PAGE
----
Prince Harry and Meghan’s latest deal with Netflix highlights the big problem with their overpriced lifestyle.
Arranged marriages that have a bad habit of spiraling out of control are almost as royal as cucumber sandwiches and Nazi-sympathetic German relatives.
(When Henry VIII first saw Anne of Cleves, the Flemish princess sent to forge a political alliance, he is known to have said then: “I don’t like her,” and after the wedding he commented: “Now I like her much less.”)
While the monarchy may have abandoned matrimonial plots in the last century in favor of letting pheromones and university mixers do their job for them, mutually beneficial alliances are still an important part of the fabric of royal life.
The most famous marriage, if you will, in recent years has been between Harry and Meghan, the Duke and Duchess of Sussex and Netflix.
In 2020, it was revealed that they had signed a streaming behemoth in exchange for a claimed payout of up to $140 million.
The line the Sussexes have taken ever since was that they were effectively forced into this commercial merger after his family quickly turned off the money faucet after Megxit.
As Harry told Oprah Winfrey during their legendaryly grumpy interview, their deals with Netflix and Spotify “were never part of the plan.”
“We didn’t have a plan. It was suggested by someone else as my family literally cut me off from finances and I had to afford to… ensure our safety.”
Consider a finger indicated in this way.
Attention to the Sussexes’ ties to Netflix is back in the news this week after the entertainment site Page six reports that the Duke duo were secretly filming “a homemade documentary series in the style of the Duke and Duchess of Sussex” for Netflix, something suspiciously like a reality show.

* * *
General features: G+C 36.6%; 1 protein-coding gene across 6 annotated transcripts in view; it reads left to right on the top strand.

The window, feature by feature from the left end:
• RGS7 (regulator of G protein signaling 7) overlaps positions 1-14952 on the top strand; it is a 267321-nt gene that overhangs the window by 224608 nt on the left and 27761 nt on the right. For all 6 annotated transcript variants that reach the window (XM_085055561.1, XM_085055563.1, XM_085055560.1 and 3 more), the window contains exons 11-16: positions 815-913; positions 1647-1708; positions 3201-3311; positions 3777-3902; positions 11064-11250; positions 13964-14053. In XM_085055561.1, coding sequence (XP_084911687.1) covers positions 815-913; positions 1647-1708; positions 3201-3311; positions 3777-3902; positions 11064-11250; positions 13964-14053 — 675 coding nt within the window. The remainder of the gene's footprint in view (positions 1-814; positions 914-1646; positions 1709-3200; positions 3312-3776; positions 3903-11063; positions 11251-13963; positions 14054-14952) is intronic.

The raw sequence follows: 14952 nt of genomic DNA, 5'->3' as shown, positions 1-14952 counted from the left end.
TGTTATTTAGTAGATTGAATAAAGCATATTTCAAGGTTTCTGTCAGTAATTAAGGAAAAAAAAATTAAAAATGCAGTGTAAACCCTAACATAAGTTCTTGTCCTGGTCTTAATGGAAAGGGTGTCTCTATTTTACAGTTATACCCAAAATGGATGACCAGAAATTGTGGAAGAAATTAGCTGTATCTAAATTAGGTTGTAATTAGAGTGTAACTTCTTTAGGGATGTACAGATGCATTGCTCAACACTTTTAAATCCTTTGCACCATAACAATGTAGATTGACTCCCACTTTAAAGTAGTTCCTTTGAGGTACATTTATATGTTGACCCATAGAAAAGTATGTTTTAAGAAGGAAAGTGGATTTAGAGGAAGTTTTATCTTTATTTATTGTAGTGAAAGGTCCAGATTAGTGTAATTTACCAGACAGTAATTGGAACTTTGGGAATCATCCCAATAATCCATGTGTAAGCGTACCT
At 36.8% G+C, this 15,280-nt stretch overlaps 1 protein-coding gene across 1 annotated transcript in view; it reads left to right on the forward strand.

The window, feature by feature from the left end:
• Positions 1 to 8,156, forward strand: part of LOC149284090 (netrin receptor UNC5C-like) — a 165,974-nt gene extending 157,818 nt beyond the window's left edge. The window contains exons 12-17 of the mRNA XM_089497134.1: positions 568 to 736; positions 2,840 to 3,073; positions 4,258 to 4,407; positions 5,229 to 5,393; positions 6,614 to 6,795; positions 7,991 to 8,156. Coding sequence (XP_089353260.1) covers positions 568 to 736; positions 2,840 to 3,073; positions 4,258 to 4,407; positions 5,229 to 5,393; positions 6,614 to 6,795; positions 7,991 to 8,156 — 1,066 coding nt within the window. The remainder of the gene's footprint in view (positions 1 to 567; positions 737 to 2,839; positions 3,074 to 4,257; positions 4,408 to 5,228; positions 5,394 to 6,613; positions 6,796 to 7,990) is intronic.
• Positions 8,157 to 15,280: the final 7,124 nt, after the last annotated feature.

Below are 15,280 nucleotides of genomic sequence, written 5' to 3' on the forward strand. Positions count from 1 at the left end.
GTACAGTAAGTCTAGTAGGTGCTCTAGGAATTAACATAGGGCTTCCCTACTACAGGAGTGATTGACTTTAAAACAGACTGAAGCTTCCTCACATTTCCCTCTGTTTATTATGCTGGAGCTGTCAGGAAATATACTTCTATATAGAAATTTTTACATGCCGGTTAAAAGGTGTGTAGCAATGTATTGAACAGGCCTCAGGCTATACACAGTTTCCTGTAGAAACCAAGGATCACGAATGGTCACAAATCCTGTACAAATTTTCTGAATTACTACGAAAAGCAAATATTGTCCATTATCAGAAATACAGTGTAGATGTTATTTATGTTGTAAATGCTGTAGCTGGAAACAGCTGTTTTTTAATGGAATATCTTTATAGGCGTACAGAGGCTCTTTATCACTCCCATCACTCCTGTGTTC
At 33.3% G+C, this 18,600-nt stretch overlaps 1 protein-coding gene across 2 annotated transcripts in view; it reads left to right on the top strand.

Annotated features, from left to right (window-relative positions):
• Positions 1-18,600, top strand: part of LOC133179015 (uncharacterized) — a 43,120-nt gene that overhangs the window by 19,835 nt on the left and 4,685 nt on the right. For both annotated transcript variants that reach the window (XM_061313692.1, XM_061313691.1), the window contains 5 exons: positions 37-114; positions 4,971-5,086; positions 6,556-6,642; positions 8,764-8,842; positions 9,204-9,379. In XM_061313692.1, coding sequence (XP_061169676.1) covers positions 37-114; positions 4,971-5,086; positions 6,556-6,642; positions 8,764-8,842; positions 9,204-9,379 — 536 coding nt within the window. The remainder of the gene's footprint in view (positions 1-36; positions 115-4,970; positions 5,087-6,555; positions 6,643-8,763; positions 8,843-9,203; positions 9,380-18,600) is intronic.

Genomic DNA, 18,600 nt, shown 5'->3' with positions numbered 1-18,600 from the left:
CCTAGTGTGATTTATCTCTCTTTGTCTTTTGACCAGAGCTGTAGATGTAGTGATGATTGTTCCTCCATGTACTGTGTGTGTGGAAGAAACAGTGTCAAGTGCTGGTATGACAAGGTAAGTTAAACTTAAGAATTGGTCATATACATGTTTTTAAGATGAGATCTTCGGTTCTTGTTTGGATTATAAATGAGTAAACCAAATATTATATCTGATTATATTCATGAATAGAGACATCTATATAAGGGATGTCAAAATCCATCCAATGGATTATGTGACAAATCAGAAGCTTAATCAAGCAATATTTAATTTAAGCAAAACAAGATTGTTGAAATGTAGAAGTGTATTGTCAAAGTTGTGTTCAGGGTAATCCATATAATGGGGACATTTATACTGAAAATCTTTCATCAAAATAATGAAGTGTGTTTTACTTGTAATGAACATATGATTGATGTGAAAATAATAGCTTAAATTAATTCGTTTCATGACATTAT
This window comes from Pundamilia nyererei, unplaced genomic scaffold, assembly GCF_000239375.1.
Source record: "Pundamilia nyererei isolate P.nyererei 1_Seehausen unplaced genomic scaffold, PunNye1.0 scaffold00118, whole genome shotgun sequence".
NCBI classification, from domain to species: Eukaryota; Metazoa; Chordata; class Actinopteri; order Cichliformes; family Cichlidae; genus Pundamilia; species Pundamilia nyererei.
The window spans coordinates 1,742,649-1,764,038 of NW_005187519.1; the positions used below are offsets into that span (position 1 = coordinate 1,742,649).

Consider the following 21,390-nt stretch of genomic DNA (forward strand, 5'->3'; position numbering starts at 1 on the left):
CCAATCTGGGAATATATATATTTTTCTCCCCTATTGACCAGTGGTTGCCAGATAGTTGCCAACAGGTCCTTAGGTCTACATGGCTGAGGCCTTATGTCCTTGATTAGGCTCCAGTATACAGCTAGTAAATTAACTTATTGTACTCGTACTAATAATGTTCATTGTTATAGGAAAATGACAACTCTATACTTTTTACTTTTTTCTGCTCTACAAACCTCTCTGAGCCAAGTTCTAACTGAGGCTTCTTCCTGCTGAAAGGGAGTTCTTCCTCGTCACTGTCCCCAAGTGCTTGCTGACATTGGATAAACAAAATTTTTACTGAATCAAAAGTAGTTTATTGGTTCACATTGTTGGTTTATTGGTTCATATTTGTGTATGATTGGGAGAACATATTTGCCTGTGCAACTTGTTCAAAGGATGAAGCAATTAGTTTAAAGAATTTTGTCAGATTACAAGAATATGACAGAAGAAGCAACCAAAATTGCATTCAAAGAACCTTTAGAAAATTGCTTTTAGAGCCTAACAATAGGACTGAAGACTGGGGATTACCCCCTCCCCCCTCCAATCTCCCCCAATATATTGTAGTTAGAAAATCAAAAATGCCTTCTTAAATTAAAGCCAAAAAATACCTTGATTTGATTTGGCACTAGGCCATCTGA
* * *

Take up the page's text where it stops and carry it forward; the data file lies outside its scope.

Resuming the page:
“Hollywood Insiders” Page six reported “buzz about the show”.
At the time, this seemed to be the tragicomic end point of Charles’ stingy frugality: Poor Harry and Meghan were left with little choice but to succumb to Netflix’s stares so they could pay for their retinue of beefy bodyguards.
But with Harry and Meghan looking like they’re going down Continuing with the Sussexes route, it is worth asking the question, was their money situation really so hopeless that their only recourse was to sell themselves to the highest bidder on television? How dire was their financial situation when they left the royal family?
The obvious starting point here is the money that both the Queen Mother and Diana, Princess of Wales left behind for Harry.
Although the exact figure has not been confirmed, Time said his total legacy, assuming it was invested wisely, would be worth about $40.7 million as of early 2021.
Meghan was not lazy in the cash department either, going down in history as the first self-made millionaire to marry a member of the House of Windsor. Her net worth on her wedding day was estimated at around $5.3 million. Time.
So collectively, when the Sussexes landed in Los Angeles in March 2020, they had an estimated $46 million. No small potatoes, I think we can agree.
The other part of this equation is obviously their running costs, the largest of which was their security. (Harry is currently being litigated in the UK over a decision by a specialized unit that looks after the prime minister and the royal family to remove the family’s official protection.)
Estimates for the Duke and Duchess’ entourage of private bodyguards range from $1.4 million to $4.7 million. While hardly cheap, for a $46 million couple who have books and performances always on the cards, it certainly should have been doable.
From which the obvious conclusion follows: they cannot – or do not want – to live within their means.
If there is anything that characterizes the post-royal life of the Sussexes, it is that it is a much more luxurious lifestyle than their former existence.